When did you first join the equipment financing industry and what has been the trajectory of your career?
I graduated with a finance degree. Afterward, I started working for a consulting firm focused on risk assessment associated with litigation exposure. I wasn’t settled with a consulting career and wanted to get into corporate finance. That brought me to Austin, Texas and I leaned toward Dell Technologies (Dell Inc. at the time). I interviewed with Dell and they presented Dell Financial Services “DFS” as a potential match. I joined DFS in 1998. DFS was only six months in the making, having written somewhere around $100 million since inception. It was still in its infancy with tons of room to grow. So, like most of us, it was almost happenstance that I joined the industry. I worked in Corporate Finance managing Profits & Losses for various business units, moving around between departments (Pricing, Business Development, etc.) to grow my knowledge of the business. I really hit my stride with selling. I’ve been with DFS for 21 years now and I lead the Global Channel organization, contributing sizeably to our roughly $7 billion annual originations.
What has been the biggest challenge you’ve faced in your own professional development? How did you overcome it?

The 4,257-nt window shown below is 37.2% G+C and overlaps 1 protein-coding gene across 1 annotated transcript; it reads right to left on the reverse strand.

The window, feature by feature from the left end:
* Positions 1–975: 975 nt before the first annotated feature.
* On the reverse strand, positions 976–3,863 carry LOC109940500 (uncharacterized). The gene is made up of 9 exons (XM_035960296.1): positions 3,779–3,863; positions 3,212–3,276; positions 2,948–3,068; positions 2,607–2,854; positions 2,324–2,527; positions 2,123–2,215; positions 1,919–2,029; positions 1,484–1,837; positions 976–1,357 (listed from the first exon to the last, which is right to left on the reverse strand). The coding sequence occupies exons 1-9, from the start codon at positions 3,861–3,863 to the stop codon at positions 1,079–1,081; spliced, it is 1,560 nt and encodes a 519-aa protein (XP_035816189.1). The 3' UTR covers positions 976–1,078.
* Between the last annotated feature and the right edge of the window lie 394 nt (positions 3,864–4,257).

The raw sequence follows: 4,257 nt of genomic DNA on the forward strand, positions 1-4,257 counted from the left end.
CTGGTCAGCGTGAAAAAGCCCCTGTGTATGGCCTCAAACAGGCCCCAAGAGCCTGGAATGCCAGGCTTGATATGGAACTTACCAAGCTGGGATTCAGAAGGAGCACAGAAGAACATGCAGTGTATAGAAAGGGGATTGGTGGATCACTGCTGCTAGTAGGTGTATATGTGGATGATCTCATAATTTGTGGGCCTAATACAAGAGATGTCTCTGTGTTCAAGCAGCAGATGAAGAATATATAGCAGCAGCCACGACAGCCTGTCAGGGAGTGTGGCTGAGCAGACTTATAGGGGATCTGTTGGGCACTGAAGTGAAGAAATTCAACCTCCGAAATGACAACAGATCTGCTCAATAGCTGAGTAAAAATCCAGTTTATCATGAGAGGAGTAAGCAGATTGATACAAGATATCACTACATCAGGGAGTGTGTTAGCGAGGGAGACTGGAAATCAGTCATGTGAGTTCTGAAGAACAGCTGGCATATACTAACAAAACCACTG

The biggest challenge I have faced, and still face as my career grows and I take on more responsibility, is how do I balance it all? DFS as a company has seen explosive growth over the years, resulting in me getting pulled in many different directions professionally. How can I respond to an ever-changing environment while maintaining a high quality of work from myself and my teams, and what impact are my professional commitments having on my personal life? Earlier in my career, it felt as if this was almost an insurmountable task, but eventually I figured it out. I developed a mantra of “I work to live not live to work.” This doesn’t take away from my effort but, when I think about it in these terms, it simplifies things. You must set realistic expectations and hold yourself accountable. When I am focusing on one area of the business it gets my full attention and I don’t allow myself to get distracted by the million other things going on around me.
When did you first get involved with ELFA and how have you been engaged as a Member thus far? How has being in ELFA helped your career?
I started to get more involved when DFS did in the early 2000’s, maybe 2005, and not as actively as I would have liked but that goes back to setting realistic expectations. What I can tell you is, as a DFS leadership team, we support ELFA. I personally am a big supporter of getting our younger talent engaged early, with a member of my team serving on two steering committees. ELFA is a huge benefit to our company and all member companies from big to small. Sharing knowledge of the industry, doing advocacy work of behalf of the industry and sharing best practices between companies doing business in various channels of the industry is undeniably valuable in my opinion.
What is the most rewarding risk of your career?